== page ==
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This Unit studies 'proteins'. Starting with a simple analysis of the molecular make up, the Unit moves on to look at the importance of protein and how they are digested and absorbed
After studying this unit you should know:
- that the human body, and everything else, is made up of atoms and that there are about 26 different sorts of atom in the human body, combined into numerous different sorts of molecules.
- that amino acids contain carbon, nitrogen, oxygen and hydrogen atoms, some contain an atom of sulphur and that there are about 20 different amino acids, with different side-chains (R groups).
- Amino acids are linked via peptide bonds to make polypeptides and proteins.
- that each protein molecule can be hundreds of amino acids long and the amino acids must be joined in a precise order, which is specified by a code in the DNA in the chromosomes.
- the side-chains (R groups) of the amino acids can interact with one another to fold the protein into a particular shape which is essential for the protein to function correctly.
- when protein food is eaten, the amino acids are released by the activity of peptidase enzymes during digestion. The amino acids are then absorbed into the blood and used to build up the body’s own proteins.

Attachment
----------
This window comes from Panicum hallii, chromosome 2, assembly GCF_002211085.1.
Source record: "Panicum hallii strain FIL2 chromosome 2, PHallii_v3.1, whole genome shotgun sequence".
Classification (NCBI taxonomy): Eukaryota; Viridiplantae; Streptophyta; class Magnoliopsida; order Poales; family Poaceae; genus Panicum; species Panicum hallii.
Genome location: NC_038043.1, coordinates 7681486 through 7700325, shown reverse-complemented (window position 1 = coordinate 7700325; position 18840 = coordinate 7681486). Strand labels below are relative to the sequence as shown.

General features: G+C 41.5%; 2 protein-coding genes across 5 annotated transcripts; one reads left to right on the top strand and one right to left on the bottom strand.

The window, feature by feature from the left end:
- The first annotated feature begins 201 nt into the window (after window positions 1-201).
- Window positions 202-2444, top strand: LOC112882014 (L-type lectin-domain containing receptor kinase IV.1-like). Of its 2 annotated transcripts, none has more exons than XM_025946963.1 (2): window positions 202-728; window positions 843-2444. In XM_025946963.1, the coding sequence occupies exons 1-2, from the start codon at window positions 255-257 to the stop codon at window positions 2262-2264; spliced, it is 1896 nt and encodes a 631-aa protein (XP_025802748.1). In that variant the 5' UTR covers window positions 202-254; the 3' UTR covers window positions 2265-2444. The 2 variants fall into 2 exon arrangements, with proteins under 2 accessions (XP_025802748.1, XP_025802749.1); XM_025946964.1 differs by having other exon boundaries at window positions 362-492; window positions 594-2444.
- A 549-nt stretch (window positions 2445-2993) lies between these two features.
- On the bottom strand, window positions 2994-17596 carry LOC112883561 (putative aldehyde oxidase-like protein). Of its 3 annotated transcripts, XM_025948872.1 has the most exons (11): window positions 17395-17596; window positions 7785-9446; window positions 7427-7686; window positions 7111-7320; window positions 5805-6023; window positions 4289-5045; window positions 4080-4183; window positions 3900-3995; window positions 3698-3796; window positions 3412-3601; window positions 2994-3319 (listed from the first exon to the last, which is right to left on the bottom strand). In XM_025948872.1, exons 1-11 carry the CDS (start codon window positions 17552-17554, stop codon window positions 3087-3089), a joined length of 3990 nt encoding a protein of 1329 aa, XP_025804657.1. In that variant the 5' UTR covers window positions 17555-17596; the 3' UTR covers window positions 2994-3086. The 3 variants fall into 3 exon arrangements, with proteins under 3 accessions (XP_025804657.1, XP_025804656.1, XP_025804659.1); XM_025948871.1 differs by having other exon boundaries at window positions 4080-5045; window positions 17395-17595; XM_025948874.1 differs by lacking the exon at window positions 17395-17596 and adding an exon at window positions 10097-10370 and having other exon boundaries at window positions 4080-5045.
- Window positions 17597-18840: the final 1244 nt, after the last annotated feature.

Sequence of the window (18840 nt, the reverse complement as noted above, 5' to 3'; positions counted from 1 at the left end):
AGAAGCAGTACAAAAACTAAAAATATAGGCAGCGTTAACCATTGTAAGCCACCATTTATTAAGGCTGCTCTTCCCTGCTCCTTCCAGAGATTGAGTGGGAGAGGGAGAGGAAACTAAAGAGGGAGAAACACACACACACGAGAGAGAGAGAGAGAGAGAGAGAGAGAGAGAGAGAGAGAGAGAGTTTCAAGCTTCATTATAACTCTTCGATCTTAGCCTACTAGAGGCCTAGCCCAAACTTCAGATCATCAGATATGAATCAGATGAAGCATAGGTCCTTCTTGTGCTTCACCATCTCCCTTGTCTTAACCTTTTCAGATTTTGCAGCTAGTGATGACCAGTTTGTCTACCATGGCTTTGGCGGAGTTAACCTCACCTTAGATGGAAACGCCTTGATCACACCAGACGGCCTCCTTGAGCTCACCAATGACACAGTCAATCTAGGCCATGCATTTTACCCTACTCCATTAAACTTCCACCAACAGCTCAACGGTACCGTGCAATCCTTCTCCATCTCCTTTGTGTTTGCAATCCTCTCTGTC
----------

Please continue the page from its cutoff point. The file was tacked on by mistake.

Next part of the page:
- the amount of protein needed in a balanced diet differs according to age and gender. Insufficient or excess protein in the diet can cause health problems.
- Current section: Introduction
- Learning outcomes
- 1 Proteins
- 1.1 Atoms and molecules
- 1.2 Chemical compounds
- 1.3 The importance of protein
- 1.4 The chemistry of amino acids
- 1 5 Linking amino acids
- 1.6 Protein shapes and functions
- 1.7 Protein digestion and absorption
- 1.8 Summary
- Keep on learning
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This unit studies 'proteins'. Starting with a simple analysis of their molecular make up, the unit moves on to look at the importance of proteins and how they are digested and absorbed.
This free course is an adapted extract from the Open University course SK183Studying Human Nutrition, which is no longer taught by the University. If you want to study formally with us, you may wish to explore other courses we offer in this
This free course includes adapted extracts from an Open University course which is no longer available to new students. If you found this interesting you could explore more free Biology courses or view the range of currently available OU Biology courses.
Copyright & revisions
Originally published: Wednesday, 27th July 2011
Last updated on: Monday, 17th March 2014
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